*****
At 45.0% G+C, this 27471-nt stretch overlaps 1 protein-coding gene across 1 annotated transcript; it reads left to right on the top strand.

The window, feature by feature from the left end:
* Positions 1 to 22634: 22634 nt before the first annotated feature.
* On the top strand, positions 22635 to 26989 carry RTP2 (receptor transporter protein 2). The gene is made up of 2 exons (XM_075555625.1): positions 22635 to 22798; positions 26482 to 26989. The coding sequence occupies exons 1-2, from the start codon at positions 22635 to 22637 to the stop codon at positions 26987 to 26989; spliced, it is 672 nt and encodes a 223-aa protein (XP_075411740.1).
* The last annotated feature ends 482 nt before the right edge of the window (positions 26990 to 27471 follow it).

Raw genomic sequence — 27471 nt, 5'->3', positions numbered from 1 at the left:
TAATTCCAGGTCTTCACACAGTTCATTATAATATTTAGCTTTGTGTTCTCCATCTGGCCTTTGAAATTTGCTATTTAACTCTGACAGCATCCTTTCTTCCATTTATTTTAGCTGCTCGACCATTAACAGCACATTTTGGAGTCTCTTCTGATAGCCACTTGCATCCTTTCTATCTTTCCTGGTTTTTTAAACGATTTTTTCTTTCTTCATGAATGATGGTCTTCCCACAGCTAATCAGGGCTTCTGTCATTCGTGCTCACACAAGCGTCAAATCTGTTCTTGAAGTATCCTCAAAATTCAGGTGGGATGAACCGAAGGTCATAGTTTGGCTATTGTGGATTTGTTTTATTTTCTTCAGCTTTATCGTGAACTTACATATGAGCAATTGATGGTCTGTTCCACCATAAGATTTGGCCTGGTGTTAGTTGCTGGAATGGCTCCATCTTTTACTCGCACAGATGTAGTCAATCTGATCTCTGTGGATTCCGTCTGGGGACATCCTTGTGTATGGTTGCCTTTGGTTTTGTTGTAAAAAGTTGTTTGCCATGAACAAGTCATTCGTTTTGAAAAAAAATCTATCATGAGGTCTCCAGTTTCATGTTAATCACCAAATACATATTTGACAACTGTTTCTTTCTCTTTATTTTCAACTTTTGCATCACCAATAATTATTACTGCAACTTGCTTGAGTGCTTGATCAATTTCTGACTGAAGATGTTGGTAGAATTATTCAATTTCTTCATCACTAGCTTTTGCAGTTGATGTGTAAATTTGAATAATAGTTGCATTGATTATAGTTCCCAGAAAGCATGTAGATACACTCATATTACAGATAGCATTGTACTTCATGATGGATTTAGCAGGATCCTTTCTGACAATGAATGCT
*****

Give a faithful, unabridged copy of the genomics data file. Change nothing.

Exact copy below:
At 45.0% G+C, this 27471-nt stretch overlaps 1 protein-coding gene across 1 annotated transcript; it reads left to right on the top strand.

The window, feature by feature from the left end:
* Positions 1 to 22634: 22634 nt before the first annotated feature.
* On the top strand, positions 22635 to 26989 carry RTP2 (receptor transporter protein 2). The gene is made up of 2 exons (XM_075555625.1): positions 22635 to 22798; positions 26482 to 26989. The coding sequence occupies exons 1-2, from the start codon at positions 22635 to 22637 to the stop codon at positions 26987 to 26989; spliced, it is 672 nt and encodes a 223-aa protein (XP_075411740.1).
* The last annotated feature ends 482 nt before the right edge of the window (positions 26990 to 27471 follow it).

Raw genomic sequence — 27471 nt, 5'->3', positions numbered from 1 at the left:
TAATTCCAGGTCTTCACACAGTTCATTATAATATTTAGCTTTGTGTTCTCCATCTGGCCTTTGAAATTTGCTATTTAACTCTGACAGCATCCTTTCTTCCATTTATTTTAGCTGCTCGACCATTAACAGCACATTTTGGAGTCTCTTCTGATAGCCACTTGCATCCTTTCTATCTTTCCTGGTTTTTTAAACGATTTTTTCTTTCTTCATGAATGATGGTCTTCCCACAGCTAATCAGGGCTTCTGTCATTCGTGCTCACACAAGCGTCAAATCTGTTCTTGAAGTATCCTCAAAATTCAGGTGGGATGAACCGAAGGTCATAGTTTGGCTATTGTGGATTTGTTTTATTTTCTTCAGCTTTATCGTGAACTTACATATGAGCAATTGATGGTCTGTTCCACCATAAGATTTGGCCTGGTGTTAGTTGCTGGAATGGCTCCATCTTTTACTCGCACAGATGTAGTCAATCTGATCTCTGTGGATTCCGTCTGGGGACATCCTTGTGTATGGTTGCCTTTGGTTTTGTTGTAAAAAGTTGTTTGCCATGAACAAGTCATTCGTTTTGAAAAAAAATCTATCATGAGGTCTCCAGTTTCATGTTAATCACCAAATACATATTTGACAACTGTTTCTTTCTCTTTATTTTCAACTTTTGCATCACCAATAATTATTACTGCAACTTGCTTGAGTGCTTGATCAATTTCTGACTGAAGATGTTGGTAGAATTATTCAATTTCTTCATCACTAGCTTTTGCAGTTGATGTGTAAATTTGAATAATAGTTGCATTGATTATAGTTCCCAGAAAGCATGTAGATACACTCATATTACAGATAGCATTGTACTTCATGATGGATTTAGCAGGATCCTTTCTGACAATGAATGCT